Have you ever been on the road and seen an RV drive by with a stairway sticking out or an antenna rattling in the wind? Forgetting these things can be a little embarrassing at best, but quite dangerous at worst. Make sure that all parts that pop or extend or roll out are closed, retracted, and safely locked in place before you start moving. This includes ladders, awnings, automatic stairways, levelling blocks, and pop-out extensions. This will drastically reduce the risk of danger on the road, and minimize the risk of damaging your RV, too.
- Ensuring you’re disconnected from electricity and/or sewer!
Sure, this applies more to when you’re leaving your campsite than when you’re leaving home, but forgetting either of these can cause damage to your trailer hardware (not to mention the potential damage to the hookup) and let’s face it– it can be pretty gross.
Just as you’re checking to make sure nothing is loose or sticking out from your RV before driving away, make sure you’ve safely disconnected from electricity and sewer… trust us, you do not want to forget that!
Beyond ensuring that your rig is properly set up and ready to get you there safely, you’re going to want to make sure that you have everything you need to enjoy your trip, from household essentials to camping equipment.
Preparing for a vacation doesn’t have to be stressful! With an organized list of packing essentials, you can make sure you have everything you’ll need on the road (and you can totally avoid the pre-departure frenzy by loading up essentials gradually over several days).
It’s true, RV travel means that you must pack more than just a suitcase of your clothing and toiletries. As an RV is essentially a home on wheels, you’re packing all kinds of home essentials that you’d never have to think about if you were staying in a hotel, from bedsheets to spoons.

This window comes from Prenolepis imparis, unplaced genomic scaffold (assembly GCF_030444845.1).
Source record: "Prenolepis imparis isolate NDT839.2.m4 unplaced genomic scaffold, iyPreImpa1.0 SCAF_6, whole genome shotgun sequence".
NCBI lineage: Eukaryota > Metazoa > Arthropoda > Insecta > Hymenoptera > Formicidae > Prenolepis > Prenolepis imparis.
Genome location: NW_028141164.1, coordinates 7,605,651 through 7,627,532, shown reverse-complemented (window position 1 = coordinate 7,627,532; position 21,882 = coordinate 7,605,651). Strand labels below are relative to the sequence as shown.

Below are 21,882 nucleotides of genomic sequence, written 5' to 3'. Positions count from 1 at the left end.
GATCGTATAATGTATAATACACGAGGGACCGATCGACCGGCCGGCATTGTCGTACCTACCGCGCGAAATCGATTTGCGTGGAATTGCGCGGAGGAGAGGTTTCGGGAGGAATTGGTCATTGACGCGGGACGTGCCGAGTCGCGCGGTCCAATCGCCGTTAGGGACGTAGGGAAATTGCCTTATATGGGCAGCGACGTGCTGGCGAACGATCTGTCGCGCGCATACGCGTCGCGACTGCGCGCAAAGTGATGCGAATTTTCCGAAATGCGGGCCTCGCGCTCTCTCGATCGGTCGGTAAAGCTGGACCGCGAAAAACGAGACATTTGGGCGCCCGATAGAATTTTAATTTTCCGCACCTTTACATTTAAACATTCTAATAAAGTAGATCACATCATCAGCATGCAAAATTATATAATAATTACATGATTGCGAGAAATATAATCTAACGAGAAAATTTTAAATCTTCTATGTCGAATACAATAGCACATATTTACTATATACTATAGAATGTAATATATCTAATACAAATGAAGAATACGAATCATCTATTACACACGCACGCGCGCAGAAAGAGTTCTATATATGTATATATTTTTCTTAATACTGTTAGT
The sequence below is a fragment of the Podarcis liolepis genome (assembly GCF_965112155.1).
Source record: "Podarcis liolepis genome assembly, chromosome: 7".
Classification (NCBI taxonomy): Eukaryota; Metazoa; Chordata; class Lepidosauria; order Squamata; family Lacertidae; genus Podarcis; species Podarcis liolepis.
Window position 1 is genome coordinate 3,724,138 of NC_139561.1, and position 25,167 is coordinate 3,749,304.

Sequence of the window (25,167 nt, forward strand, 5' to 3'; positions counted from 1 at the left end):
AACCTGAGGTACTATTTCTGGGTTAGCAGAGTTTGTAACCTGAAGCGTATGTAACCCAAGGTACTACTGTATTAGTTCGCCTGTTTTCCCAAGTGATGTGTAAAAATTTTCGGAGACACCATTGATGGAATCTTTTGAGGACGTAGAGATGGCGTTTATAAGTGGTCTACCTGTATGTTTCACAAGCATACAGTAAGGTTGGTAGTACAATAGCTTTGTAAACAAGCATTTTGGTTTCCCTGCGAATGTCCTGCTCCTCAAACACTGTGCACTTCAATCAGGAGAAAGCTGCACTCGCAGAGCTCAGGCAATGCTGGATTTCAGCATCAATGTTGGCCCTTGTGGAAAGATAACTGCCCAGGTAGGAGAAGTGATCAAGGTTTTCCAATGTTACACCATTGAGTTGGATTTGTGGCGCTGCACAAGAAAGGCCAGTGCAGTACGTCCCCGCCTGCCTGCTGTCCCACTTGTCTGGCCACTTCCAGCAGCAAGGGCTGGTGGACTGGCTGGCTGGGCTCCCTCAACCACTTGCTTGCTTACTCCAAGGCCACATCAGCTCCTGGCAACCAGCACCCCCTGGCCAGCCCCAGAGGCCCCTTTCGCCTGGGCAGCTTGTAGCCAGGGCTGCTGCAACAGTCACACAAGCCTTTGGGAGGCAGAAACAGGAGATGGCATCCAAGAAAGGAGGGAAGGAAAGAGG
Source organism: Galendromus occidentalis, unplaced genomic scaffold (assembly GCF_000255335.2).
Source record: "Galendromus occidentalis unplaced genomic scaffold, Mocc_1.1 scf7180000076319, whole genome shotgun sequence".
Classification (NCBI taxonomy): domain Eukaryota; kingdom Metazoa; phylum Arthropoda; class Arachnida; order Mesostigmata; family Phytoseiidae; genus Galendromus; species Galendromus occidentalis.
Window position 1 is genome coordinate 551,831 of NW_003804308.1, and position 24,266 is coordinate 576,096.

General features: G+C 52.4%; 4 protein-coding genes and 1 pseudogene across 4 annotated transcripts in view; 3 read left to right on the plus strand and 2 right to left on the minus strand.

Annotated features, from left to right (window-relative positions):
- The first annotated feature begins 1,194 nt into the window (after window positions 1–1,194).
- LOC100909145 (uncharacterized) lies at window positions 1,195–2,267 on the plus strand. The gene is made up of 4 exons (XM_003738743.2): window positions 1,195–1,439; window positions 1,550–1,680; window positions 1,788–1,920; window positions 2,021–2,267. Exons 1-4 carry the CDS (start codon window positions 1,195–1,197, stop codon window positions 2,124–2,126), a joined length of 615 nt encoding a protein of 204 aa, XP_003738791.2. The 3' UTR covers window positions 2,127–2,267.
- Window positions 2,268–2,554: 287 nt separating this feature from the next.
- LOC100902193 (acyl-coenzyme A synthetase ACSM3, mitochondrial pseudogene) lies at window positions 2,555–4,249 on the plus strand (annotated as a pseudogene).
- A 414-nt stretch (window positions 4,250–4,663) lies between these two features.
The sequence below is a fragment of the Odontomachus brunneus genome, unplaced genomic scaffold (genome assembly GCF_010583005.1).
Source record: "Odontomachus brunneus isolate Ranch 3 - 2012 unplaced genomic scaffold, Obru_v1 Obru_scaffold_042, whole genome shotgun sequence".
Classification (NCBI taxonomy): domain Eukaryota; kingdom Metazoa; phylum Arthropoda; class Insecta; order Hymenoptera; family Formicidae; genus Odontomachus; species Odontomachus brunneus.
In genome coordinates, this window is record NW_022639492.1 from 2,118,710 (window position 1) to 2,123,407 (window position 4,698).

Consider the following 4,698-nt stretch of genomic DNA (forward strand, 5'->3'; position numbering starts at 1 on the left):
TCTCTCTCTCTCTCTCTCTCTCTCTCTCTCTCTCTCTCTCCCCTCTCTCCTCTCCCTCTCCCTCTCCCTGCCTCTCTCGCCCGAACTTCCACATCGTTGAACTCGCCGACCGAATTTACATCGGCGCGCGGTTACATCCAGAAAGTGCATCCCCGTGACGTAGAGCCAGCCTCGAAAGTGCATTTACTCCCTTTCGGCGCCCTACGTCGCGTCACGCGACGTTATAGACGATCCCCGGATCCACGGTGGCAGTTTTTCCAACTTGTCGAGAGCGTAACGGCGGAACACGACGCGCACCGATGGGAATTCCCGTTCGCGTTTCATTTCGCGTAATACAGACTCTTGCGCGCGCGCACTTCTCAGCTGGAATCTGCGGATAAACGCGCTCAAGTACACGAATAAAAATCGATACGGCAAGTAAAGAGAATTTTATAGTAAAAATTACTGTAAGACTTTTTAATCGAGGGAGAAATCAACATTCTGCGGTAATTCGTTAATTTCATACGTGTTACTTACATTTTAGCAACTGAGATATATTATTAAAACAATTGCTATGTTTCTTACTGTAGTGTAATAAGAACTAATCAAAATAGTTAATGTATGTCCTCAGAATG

But don’t worry! We’ve put together a little list of everything you’ll need to make your RV as comfortable as home.
- Bedding (+ extra sets, just in case)
- Extra blankets
- Bath towels
- Hand towels
- RV-safe toilet paper
- Kitchen towels
- Pots and pans
- Cooking utensils
- Oven mitts & hot pads
- Meal plan & groceries
- Plates and bowls
- Mugs and cups
- Can opener
- Bottle opener
- Dish soap
- Food storage containers, ziplock bags & aluminium foil
- Cleaning supplies (toilet cleaner, all-purpose cleaner, glass cleaner, etc.)
- Trash bags
- Broom and dustpan (or handheld vacuum)
- Pet supplies, if applicable
- Games and entertainment
Important RV-Specific Items:
- Surge protector & electrical adaptors
- Extension chords
- All necessary RV toilet chemicals
- Sewer kit
- Water pressure regulator
- Drinking water hose
- Levelling blocks
- Tire pressure gauge
- Wheel chocks
- Electrical and duct tape
- Extra cotter pins
- Extra motor oil & transmission fluid
- Battery jumper cables
- Emergency road kit
- Fire extinguisher
- Basic tools
- All necessary documents (license, registration, reservations, etc.)
- Navigation (maps, GPS, etc.)
It’s a lot to think about, but if you take your time packing up and stay organized with a detailed list, you can take the stress out of the equation and hit the road with total confidence, knowing that your RV –and your family– has everything you’ll need. Happy camping!